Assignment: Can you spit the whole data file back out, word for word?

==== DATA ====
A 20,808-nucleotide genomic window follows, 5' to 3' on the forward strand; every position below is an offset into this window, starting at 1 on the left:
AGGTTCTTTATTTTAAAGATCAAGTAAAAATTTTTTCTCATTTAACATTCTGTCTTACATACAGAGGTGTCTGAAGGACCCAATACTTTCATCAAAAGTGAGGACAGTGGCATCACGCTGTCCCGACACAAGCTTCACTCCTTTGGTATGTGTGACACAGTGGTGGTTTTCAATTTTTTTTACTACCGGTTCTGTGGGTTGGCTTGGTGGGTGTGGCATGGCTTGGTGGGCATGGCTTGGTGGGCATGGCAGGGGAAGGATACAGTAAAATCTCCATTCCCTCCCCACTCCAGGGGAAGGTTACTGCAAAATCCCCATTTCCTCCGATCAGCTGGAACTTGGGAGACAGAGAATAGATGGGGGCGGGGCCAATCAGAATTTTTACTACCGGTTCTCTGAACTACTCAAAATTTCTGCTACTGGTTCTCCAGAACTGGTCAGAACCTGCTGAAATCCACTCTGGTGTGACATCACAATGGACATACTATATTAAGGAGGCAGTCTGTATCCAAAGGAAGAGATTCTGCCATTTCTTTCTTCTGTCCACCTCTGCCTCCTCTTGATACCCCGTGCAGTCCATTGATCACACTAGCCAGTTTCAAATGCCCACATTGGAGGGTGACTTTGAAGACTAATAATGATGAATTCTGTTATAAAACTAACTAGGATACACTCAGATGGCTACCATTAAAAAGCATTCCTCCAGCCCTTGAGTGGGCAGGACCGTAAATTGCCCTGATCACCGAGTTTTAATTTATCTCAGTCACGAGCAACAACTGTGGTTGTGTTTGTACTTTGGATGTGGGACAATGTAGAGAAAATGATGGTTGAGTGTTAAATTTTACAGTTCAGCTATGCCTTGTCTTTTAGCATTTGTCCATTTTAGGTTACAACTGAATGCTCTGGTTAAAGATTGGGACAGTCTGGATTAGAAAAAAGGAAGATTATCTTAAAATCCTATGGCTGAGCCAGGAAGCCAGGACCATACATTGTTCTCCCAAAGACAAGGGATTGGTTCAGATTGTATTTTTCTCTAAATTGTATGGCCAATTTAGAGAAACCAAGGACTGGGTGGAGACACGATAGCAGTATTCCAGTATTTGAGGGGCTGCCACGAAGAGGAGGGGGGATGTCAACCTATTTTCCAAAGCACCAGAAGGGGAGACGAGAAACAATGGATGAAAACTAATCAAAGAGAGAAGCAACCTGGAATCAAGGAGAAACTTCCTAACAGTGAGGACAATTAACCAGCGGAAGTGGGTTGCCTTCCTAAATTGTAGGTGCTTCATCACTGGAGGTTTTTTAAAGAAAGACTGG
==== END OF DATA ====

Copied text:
A 20,808-nucleotide genomic window follows, 5' to 3' on the forward strand; every position below is an offset into this window, starting at 1 on the left:
AGGTTCTTTATTTTAAAGATCAAGTAAAAATTTTTTCTCATTTAACATTCTGTCTTACATACAGAGGTGTCTGAAGGACCCAATACTTTCATCAAAAGTGAGGACAGTGGCATCACGCTGTCCCGACACAAGCTTCACTCCTTTGGTATGTGTGACACAGTGGTGGTTTTCAATTTTTTTTACTACCGGTTCTGTGGGTTGGCTTGGTGGGTGTGGCATGGCTTGGTGGGCATGGCTTGGTGGGCATGGCAGGGGAAGGATACAGTAAAATCTCCATTCCCTCCCCACTCCAGGGGAAGGTTACTGCAAAATCCCCATTTCCTCCGATCAGCTGGAACTTGGGAGACAGAGAATAGATGGGGGCGGGGCCAATCAGAATTTTTACTACCGGTTCTCTGAACTACTCAAAATTTCTGCTACTGGTTCTCCAGAACTGGTCAGAACCTGCTGAAATCCACTCTGGTGTGACATCACAATGGACATACTATATTAAGGAGGCAGTCTGTATCCAAAGGAAGAGATTCTGCCATTTCTTTCTTCTGTCCACCTCTGCCTCCTCTTGATACCCCGTGCAGTCCATTGATCACACTAGCCAGTTTCAAATGCCCACATTGGAGGGTGACTTTGAAGACTAATAATGATGAATTCTGTTATAAAACTAACTAGGATACACTCAGATGGCTACCATTAAAAAGCATTCCTCCAGCCCTTGAGTGGGCAGGACCGTAAATTGCCCTGATCACCGAGTTTTAATTTATCTCAGTCACGAGCAACAACTGTGGTTGTGTTTGTACTTTGGATGTGGGACAATGTAGAGAAAATGATGGTTGAGTGTTAAATTTTACAGTTCAGCTATGCCTTGTCTTTTAGCATTTGTCCATTTTAGGTTACAACTGAATGCTCTGGTTAAAGATTGGGACAGTCTGGATTAGAAAAAAGGAAGATTATCTTAAAATCCTATGGCTGAGCCAGGAAGCCAGGACCATACATTGTTCTCCCAAAGACAAGGGATTGGTTCAGATTGTATTTTTCTCTAAATTGTATGGCCAATTTAGAGAAACCAAGGACTGGGTGGAGACACGATAGCAGTATTCCAGTATTTGAGGGGCTGCCACGAAGAGGAGGGGGGATGTCAACCTATTTTCCAAAGCACCAGAAGGGGAGACGAGAAACAATGGATGAAAACTAATCAAAGAGAGAAGCAACCTGGAATCAAGGAGAAACTTCCTAACAGTGAGGACAATTAACCAGCGGAAGTGGGTTGCCTTCCTAAATTGTAGGTGCTTCATCACTGGAGGTTTTTTAAAGAAAGACTGG